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Re: Cross-ontologies reasoning

From: Adrian Walker <adrianw@snet.net>
Date: Wed, 24 Dec 2003 10:47:28 -0500
Message-Id: <>
To: Bijan Parsia <bparsia@isr.umd.edu>
Cc: <public-sws-ig@w3.org>

Bijan, Graham --

The distinction between code and data is getting ever fuzzier....

See, for a simple example, MergeOntologies1 at www.reengineeringllc.com .

As its name would suggest, it's a merge of two ontologies.  It's also 
executable, although not by means of Java, C or such.

Comments ?             Cheers,  -- Adrian

At 10:23 AM 12/24/03 -0500, you wrote:

>On Dec 24, 2003, at 6:00 AM, Graham Klyne wrote:
>>At 18:21 20/12/03 -0500, Bijan Parsia wrote:
>>>Interesting, code sharing exactly occurred to me as a relevant thing to 
>>I don't know if this is a useful perspective, but I've noticed that code 
>>sharing seems to be much easier when programming in Haskell compared with 
>>(say) Java or C.  I find I can generally pick up third-party functions 
>>and just use them, more easily than with more conventional programming 
>Yes, the advantages of, oh, referential transparency had occured to me.
>>I can imagine two possible contributors to this effect:
>>(a) ultimately, many Haskell expressions are just values, so in some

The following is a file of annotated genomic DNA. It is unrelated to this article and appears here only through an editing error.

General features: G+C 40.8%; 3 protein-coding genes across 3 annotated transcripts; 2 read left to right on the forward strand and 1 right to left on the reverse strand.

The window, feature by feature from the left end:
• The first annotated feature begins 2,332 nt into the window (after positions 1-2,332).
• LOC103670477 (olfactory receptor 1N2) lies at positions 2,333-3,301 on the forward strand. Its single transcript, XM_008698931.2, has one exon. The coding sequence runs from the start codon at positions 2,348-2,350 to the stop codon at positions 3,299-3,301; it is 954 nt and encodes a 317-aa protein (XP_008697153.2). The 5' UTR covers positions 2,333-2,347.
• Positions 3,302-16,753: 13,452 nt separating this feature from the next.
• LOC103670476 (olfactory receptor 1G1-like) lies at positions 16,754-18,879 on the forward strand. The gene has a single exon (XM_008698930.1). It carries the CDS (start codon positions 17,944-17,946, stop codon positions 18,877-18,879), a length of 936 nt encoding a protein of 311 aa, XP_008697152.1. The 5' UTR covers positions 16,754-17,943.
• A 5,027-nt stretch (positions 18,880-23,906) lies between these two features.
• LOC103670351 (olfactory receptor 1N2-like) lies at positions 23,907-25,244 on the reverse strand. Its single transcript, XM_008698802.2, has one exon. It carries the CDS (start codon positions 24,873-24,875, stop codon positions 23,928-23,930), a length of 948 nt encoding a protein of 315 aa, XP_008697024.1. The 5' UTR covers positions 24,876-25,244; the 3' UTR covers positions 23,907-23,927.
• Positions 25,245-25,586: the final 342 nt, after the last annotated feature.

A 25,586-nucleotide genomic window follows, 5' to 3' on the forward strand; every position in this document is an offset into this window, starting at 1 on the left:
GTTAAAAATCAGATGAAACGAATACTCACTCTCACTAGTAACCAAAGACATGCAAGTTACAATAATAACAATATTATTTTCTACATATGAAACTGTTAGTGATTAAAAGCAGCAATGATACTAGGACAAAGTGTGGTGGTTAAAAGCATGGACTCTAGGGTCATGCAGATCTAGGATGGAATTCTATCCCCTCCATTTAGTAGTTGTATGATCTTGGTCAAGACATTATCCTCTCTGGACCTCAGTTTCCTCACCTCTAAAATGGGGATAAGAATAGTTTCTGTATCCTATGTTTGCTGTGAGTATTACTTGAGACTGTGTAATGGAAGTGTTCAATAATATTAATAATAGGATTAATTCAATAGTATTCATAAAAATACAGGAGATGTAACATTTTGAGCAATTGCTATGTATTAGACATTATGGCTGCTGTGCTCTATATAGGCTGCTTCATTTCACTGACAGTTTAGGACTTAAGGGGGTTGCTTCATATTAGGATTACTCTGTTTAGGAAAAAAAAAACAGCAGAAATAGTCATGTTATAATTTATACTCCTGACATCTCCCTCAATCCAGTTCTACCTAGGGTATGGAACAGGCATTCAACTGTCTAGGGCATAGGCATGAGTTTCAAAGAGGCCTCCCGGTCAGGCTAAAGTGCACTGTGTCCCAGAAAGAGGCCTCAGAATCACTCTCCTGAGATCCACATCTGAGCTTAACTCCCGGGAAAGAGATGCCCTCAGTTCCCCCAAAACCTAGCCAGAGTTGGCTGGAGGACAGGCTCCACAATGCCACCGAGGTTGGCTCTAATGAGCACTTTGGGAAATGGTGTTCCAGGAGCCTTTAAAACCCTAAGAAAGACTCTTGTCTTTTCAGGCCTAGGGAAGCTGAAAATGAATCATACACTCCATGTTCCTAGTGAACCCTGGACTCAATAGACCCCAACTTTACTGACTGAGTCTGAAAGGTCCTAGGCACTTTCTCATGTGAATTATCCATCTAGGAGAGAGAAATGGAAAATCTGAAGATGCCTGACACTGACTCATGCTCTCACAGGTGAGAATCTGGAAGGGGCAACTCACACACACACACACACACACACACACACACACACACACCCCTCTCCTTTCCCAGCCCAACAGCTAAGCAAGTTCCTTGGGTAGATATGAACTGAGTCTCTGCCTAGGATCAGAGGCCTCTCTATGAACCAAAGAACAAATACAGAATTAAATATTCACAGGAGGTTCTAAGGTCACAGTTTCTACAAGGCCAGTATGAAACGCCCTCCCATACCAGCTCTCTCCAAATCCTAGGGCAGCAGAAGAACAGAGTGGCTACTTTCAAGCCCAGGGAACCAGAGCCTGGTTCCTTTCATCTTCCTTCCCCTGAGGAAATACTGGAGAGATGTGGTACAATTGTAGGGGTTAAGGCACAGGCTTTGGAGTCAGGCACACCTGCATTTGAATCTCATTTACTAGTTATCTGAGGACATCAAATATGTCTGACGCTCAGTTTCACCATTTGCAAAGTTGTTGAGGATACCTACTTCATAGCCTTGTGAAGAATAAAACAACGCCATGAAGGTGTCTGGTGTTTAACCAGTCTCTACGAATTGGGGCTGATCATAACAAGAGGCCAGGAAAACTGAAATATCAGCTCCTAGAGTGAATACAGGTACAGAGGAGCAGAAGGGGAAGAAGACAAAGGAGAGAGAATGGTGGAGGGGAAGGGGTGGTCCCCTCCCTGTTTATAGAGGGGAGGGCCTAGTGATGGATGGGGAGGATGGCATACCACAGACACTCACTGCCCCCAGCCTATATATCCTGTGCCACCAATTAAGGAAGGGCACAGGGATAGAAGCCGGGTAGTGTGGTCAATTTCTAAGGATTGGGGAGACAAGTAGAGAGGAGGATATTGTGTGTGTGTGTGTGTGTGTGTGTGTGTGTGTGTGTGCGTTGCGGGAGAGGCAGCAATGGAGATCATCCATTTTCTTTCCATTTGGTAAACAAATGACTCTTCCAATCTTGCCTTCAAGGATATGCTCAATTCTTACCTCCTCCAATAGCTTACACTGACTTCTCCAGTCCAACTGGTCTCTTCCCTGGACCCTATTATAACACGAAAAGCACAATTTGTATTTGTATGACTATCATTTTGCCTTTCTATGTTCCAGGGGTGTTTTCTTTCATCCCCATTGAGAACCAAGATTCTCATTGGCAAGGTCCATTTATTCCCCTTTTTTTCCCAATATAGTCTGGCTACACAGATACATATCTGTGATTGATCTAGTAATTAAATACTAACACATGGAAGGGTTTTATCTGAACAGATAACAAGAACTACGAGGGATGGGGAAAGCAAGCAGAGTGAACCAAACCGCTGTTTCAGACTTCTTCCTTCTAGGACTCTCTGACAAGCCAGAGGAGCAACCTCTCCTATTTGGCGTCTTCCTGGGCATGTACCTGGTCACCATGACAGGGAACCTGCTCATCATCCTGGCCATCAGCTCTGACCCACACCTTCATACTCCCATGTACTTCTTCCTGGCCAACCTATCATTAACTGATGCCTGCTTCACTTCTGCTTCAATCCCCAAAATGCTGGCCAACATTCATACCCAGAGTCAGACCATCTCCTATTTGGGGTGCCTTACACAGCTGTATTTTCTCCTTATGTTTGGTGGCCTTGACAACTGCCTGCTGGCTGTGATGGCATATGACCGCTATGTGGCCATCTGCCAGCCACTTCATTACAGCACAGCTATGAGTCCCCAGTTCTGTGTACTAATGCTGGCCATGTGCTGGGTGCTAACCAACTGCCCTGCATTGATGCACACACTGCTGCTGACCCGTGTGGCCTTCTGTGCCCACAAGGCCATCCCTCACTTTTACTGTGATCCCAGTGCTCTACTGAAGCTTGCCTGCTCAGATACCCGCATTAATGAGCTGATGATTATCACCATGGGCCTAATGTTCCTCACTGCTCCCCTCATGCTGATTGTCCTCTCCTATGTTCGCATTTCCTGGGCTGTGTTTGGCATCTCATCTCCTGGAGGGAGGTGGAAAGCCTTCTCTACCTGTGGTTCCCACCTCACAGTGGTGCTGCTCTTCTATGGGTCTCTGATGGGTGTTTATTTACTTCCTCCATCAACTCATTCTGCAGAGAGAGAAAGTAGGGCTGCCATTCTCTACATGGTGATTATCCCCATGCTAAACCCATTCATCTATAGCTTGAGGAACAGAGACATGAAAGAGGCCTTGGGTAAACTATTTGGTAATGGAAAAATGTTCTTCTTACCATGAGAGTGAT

>>respects they're closer to data than to code.  There isn't a procedural 
>>aspect to get in the way (e.g. no need to coordinate passage through the 
>>"von Neumann bottleneck"? cf. [1])
>>(b) the type system (being highly polymorphic, having much in common with 
>>ML and friends) permits, even encourages, typing details that are not 
>>relevant to some function to be left unspecified.
>>I'm not sure if this has anything to say about ontology sharing.
>>Maybe that reducing assumptions made by any given ontology makes it 
>>easier to share?  (Hmmm... that sounds almost obvious.)
>There are two issues (at least) with code sharing: Getting enough adoption 
>so there's lots of code to share, and then making it relatively painless 
>to share.
>There is a lot of *some* kind of code sharing going on . Take Java as one 
>OWL like ontologies seem way closer to data sharing. Rules do get quite 
>close to code sharing. Whether this is a difference that makes a 
>difference is the question.
>Interestingly, of course, that expression (or code) as values seems to 
>push code sharing toward data sharing.
>(Note, lest anyone mistake me: I think the data sharing problem to be 
>highly non-trivial :))
>Bijan Parsia.
Received on Wednesday, 24 December 2003 10:43:15 UTC

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